1997 was similarly a watershed year for me as a Phillies fan. Growing up, I'd been primarily an Eagles and Phillies fan, and, though I loved the Phils, if I am being honest, the Eagles were better from 1988-1992 and again from 1994-1996, and so I was more of an Eagles fan than a Phillies fan. But 1997 was the first year I could start thinking about driving myself down to games (I turned 19 during the summer), and the relative cheapness of tickets made that all the more palatable as a possibility. I remember watching every game of the Phillies' September sweep of the Yankees in my college dorm room freshman year (including Mark Grace's stunning non-perfect game in which he faced the minimum number of batters), and dreaming about him as a future ace for the staff. Also remember Bobby Estellela's 3 HR game in Montreal.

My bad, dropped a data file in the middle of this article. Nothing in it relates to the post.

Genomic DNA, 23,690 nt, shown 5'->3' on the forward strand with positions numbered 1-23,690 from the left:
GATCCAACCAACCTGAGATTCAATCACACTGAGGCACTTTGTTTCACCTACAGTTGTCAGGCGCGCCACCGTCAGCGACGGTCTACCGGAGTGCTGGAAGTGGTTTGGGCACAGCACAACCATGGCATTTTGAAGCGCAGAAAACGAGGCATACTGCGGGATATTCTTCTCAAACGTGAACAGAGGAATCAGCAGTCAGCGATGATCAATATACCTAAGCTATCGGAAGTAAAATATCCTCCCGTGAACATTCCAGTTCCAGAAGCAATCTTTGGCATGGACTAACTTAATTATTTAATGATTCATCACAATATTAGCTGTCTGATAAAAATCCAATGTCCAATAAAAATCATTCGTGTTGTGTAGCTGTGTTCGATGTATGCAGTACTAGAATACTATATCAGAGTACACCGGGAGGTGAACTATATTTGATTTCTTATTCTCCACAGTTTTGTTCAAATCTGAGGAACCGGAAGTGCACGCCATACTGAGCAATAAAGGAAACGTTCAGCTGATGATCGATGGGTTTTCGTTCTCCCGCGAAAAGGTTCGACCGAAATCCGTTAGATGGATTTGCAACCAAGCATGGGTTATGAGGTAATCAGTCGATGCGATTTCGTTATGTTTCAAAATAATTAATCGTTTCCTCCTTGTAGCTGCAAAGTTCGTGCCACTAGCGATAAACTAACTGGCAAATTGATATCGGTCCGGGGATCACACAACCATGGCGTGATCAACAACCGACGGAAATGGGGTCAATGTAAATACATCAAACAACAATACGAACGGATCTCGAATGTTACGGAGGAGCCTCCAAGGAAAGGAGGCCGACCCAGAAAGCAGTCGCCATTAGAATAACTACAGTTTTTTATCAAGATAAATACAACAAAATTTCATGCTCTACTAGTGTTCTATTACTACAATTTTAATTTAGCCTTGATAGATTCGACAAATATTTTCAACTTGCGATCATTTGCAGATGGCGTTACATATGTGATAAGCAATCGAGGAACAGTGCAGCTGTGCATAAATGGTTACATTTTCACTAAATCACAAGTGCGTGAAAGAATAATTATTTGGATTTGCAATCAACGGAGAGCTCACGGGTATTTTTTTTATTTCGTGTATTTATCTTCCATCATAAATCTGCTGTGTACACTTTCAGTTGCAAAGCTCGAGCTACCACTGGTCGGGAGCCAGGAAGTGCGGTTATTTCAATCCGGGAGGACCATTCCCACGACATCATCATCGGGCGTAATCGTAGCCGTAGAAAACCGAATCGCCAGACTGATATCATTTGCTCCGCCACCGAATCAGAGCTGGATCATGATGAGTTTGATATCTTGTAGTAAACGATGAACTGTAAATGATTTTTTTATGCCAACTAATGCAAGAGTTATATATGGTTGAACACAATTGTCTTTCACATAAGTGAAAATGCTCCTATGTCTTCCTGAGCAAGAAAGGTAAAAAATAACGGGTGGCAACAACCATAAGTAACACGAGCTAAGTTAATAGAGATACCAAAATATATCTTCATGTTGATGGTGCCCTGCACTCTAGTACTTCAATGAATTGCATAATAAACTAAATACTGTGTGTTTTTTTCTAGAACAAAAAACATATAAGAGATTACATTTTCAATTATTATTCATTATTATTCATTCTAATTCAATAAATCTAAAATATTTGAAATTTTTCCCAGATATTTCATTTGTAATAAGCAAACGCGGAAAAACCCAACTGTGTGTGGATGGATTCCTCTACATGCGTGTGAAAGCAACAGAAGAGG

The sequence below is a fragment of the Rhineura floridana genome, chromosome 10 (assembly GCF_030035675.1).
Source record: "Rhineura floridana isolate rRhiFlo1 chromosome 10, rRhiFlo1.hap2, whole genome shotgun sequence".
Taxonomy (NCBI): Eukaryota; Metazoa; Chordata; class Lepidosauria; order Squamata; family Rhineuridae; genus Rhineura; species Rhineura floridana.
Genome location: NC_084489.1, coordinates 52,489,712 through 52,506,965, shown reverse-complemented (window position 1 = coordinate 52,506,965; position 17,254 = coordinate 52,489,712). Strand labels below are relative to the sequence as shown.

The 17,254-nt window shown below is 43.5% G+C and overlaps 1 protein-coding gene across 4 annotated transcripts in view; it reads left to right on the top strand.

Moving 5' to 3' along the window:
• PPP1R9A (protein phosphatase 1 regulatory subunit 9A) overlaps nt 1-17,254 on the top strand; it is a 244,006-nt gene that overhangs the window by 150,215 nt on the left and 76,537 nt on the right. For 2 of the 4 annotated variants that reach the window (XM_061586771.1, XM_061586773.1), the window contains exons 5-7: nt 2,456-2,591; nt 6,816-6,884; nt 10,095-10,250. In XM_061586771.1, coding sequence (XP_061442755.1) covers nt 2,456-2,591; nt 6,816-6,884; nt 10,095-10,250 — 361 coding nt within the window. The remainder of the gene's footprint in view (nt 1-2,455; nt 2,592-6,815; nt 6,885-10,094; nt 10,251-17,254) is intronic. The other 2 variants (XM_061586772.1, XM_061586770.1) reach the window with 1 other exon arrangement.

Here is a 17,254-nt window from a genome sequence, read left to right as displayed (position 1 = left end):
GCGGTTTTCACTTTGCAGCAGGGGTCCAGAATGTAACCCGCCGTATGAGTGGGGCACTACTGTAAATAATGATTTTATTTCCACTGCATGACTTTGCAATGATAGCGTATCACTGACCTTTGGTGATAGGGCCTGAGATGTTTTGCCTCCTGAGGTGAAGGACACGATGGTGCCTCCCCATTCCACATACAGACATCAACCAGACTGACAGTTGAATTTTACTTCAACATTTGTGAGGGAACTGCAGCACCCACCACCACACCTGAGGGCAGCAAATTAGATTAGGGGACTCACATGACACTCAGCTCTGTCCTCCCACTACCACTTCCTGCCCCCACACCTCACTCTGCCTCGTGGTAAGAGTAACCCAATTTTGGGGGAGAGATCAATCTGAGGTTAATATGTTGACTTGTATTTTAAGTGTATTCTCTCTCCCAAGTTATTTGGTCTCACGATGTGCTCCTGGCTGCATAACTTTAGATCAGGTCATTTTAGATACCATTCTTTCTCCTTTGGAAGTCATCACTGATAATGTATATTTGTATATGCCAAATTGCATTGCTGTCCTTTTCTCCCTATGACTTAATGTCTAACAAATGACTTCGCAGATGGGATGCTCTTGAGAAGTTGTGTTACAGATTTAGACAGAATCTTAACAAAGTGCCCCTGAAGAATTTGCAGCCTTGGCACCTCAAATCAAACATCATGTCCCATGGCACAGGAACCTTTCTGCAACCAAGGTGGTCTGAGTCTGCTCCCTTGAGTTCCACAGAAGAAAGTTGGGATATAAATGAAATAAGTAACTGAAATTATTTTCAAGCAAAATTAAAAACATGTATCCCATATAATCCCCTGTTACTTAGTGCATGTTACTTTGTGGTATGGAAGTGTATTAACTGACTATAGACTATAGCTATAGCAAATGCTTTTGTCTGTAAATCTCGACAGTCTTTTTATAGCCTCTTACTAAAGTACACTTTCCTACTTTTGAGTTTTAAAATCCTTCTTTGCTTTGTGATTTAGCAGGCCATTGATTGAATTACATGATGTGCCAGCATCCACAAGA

Anyway, this was the summer that irrevocably did it for me: all due respect to the Eagles, Sixers, and Flyers, but Phillies will always be #1 in my heart if I could only pick one. And 1997 made it happen.